Va. Tech's Foster May Be Ready to Leave Home

Bud Foster
"I've had some opportunities; it just hasn't worked out," Bud Foster said. "That's a goal of mine. But at the same time, that's one of those deals I can't control." (Doug Benc - Getty Images)
By Adam Kilgore
Washington Post Staff Writer
Friday, November 30, 2007

BLACKSBURG, Va., Nov. 29 -- Bob Lattinville has been Bud Foster's agent for years, and he hears the question now more than ever. When he chats with another coaching client, the conversation often ends with the coach asking, "When's Bud going to get a job?"

The question, which has lingered around the Virginia Tech football program for years, might soon be answered. Foster's comfort at Virginia Tech and his refusal to self-promote have kept him here for 21 seasons -- 12 as the defensive coordinator -- but with 11 head coaching jobs open and more turbulence soon to follow as those spots become filled, this could be the offseason he lands a top job.

Two coaching search firms have contacted Foster, and though his client in past years has chosen his current situation over opportunities elsewhere, Lattinville said Foster believes he will be a head coach "within the next two years. This year or next year."

"I've had some opportunities; it just hasn't worked out," Foster said. "That's a goal of mine. But at the same time, that's one of those deals I can't control. Hopefully I get an opportunity at one of these places to at least show who I am."

Aside from Coach Frank Beamer, for whom Foster played at Murray State, Foster has been as responsible as anyone for Virginia Tech's ascension from afterthought to national power. Under Foster, the Hokies have been one of the nation's top five defenses in eight of 12 years. This season, Virginia Tech finished fourth in total defense (285.3 yards per game) and second in scoring defense (15.4 points per game) despite allowing nearly 600 yards and 48 points against Louisiana State.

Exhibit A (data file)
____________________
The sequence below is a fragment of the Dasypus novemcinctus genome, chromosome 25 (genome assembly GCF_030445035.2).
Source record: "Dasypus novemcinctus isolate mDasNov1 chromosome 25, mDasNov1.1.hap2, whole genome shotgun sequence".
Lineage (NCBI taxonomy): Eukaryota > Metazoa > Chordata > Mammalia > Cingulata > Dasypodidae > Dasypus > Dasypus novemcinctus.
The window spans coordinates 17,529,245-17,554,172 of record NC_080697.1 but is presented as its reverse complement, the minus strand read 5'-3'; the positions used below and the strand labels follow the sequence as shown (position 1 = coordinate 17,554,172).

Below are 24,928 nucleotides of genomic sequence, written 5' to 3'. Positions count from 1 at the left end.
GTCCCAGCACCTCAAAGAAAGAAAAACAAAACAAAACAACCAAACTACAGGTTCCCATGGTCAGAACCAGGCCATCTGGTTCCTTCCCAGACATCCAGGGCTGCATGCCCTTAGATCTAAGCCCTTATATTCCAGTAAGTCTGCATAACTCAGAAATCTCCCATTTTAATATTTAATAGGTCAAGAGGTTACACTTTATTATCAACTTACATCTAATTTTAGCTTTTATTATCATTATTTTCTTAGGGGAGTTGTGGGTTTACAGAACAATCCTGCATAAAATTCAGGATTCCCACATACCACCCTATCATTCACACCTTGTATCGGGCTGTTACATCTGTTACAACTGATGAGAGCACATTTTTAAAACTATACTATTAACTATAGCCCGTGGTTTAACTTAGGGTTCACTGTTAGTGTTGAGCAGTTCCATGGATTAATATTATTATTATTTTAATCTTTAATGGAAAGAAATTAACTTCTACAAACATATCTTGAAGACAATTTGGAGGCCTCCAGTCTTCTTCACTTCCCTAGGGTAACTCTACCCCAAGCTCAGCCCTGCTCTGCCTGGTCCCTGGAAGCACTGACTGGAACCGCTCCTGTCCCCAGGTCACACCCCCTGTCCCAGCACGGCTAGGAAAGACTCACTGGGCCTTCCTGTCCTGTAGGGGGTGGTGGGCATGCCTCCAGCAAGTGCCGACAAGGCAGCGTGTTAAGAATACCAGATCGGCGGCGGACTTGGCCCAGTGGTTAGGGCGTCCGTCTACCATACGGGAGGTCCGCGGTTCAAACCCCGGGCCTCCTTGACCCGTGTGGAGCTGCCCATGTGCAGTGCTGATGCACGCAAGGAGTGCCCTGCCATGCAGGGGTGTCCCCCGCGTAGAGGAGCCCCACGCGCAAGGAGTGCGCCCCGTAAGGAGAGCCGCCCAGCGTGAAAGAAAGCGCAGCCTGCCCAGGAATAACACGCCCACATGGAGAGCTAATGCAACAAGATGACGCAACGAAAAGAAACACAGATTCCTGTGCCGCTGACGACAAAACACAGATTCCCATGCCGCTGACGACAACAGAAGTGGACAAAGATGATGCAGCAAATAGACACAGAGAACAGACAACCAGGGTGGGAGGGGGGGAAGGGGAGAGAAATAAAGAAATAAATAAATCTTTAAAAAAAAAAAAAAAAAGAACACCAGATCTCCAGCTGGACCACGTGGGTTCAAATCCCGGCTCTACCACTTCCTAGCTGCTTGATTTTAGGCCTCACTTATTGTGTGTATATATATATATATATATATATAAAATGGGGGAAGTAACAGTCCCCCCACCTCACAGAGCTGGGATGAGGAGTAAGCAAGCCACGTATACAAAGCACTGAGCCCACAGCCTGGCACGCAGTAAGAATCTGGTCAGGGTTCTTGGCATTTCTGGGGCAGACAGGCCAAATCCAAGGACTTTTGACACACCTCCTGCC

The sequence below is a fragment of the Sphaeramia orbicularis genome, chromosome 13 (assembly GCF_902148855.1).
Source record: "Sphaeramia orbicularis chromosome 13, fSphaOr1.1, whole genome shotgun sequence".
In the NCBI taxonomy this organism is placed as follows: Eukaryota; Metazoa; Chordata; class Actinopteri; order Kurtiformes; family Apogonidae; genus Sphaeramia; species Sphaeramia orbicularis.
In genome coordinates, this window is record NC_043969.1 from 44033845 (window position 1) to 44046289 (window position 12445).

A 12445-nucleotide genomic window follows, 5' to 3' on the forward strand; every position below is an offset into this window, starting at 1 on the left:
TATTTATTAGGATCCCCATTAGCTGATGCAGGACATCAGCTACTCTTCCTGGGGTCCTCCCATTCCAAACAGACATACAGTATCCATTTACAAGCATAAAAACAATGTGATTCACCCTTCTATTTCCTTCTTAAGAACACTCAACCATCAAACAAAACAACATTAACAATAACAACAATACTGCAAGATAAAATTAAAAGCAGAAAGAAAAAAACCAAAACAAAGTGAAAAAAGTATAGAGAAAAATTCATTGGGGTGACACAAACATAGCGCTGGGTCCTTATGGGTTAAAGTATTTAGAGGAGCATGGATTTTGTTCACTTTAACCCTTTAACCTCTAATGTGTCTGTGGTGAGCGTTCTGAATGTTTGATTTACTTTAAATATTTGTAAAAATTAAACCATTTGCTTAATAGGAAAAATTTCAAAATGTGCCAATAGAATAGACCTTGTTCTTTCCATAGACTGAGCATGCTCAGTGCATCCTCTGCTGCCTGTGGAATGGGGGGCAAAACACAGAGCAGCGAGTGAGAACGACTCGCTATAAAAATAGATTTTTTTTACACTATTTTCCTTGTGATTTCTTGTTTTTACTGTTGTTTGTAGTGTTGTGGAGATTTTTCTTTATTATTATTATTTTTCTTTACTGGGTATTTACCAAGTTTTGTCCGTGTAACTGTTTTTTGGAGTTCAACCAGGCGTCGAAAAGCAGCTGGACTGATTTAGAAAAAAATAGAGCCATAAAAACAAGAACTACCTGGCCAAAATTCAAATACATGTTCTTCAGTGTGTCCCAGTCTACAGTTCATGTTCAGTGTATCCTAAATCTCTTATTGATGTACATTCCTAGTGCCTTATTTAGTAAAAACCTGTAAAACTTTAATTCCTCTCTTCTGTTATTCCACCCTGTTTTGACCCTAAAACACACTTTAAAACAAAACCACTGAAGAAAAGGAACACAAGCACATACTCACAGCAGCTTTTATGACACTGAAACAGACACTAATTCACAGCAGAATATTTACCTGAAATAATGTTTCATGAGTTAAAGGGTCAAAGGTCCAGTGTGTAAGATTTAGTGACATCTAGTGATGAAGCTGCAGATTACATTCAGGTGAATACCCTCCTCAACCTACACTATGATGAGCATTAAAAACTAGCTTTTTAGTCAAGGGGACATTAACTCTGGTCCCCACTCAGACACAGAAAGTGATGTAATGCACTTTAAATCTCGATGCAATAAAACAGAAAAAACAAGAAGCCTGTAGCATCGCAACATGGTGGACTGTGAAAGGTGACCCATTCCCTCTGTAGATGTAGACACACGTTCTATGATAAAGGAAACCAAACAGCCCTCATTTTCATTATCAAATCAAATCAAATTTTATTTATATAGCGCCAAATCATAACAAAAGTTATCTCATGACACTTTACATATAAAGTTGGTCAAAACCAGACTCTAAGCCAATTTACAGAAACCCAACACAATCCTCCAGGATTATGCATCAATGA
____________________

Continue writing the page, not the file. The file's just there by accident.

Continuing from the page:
After last season, when the Hokies led the nation in total defense for the second consecutive year, Foster won the Broyles Award for best assistant coach in the nation; he had been nominated three times before. Foster has hosted radio shows, organized recruiting, raised funds and appeared in commercials.

"Certainly, there's no question about his qualifications," Beamer said.

Why, then, has Foster not been given control of his own program? Foster is not indifferent about landing a head job, but he is purposefully passive. When Foster hired Lattinville, he told him, "Your role is not to promote me." Foster instructs Lattinville not to make first contact with a school, to let his record speak for itself. The stance is rare in a climate where coaches clamor for openings before they officially exist.

"He could have had other jobs if he promoted himself more," Lattinville said. "It's shameless, in a sense, the way some people in the coaching business promote themselves. His stance has always been, 'What I'm going to do is if they come after me, then we'll talk.' Bud's hope is that the true cream-of-the-crop programs recognize that and respect that. He hopes that people take that into account. It's old school, for sure. But I think in the end it will pay off. Could he have had other head coaching jobs if he had been more proactive? Yeah."

Foster has had several dalliances -- for example, Virginia contacted him before hiring Al Groh in 2001 -- and he has turned away offers from low-profile programs. One reason: He likes it at Virginia Tech.

The money is good. Foster loves driving his boat around Claytor Lake, trying to hook the biggest fish that will bite. He raised his three children, two daughters and a son, in Blacksburg. Some of his best friends are other Virginia Tech assistants -- Billy Hite, Bryan Stinespring, Jim Cavanaugh and Charley Wiles have all been at the school for at least 12 years.

"We've created something here that's really special," Foster said. "You don't want to see somebody else come in and reap the rewards of what you've worked hard for."

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